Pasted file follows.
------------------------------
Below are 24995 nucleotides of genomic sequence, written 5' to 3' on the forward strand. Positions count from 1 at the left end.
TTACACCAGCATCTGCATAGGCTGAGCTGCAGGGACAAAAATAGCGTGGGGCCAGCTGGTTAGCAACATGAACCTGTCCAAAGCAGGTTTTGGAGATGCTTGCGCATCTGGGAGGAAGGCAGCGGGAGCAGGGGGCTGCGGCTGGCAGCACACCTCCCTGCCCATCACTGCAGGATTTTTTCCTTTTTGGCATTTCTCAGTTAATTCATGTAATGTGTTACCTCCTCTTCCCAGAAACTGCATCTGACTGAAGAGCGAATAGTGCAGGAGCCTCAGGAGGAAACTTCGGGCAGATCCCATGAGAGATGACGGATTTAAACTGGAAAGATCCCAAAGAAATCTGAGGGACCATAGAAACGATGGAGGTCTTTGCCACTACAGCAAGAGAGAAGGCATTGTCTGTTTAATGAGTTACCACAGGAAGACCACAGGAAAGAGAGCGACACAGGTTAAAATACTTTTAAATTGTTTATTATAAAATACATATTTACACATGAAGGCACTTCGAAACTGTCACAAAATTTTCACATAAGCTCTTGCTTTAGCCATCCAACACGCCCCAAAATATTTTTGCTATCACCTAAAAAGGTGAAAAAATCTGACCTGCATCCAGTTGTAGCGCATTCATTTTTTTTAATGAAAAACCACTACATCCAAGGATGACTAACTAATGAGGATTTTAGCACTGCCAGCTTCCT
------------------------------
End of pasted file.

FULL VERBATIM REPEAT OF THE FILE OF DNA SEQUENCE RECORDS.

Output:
Below are 24995 nucleotides of genomic sequence, written 5' to 3' on the forward strand. Positions count from 1 at the left end.
TTACACCAGCATCTGCATAGGCTGAGCTGCAGGGACAAAAATAGCGTGGGGCCAGCTGGTTAGCAACATGAACCTGTCCAAAGCAGGTTTTGGAGATGCTTGCGCATCTGGGAGGAAGGCAGCGGGAGCAGGGGGCTGCGGCTGGCAGCACACCTCCCTGCCCATCACTGCAGGATTTTTTCCTTTTTGGCATTTCTCAGTTAATTCATGTAATGTGTTACCTCCTCTTCCCAGAAACTGCATCTGACTGAAGAGCGAATAGTGCAGGAGCCTCAGGAGGAAACTTCGGGCAGATCCCATGAGAGATGACGGATTTAAACTGGAAAGATCCCAAAGAAATCTGAGGGACCATAGAAACGATGGAGGTCTTTGCCACTACAGCAAGAGAGAAGGCATTGTCTGTTTAATGAGTTACCACAGGAAGACCACAGGAAAGAGAGCGACACAGGTTAAAATACTTTTAAATTGTTTATTATAAAATACATATTTACACATGAAGGCACTTCGAAACTGTCACAAAATTTTCACATAAGCTCTTGCTTTAGCCATCCAACACGCCCCAAAATATTTTTGCTATCACCTAAAAAGGTGAAAAAATCTGACCTGCATCCAGTTGTAGCGCATTCATTTTTTTTAATGAAAAACCACTACATCCAAGGATGACTAACTAATGAGGATTTTAGCACTGCCAGCTTCCT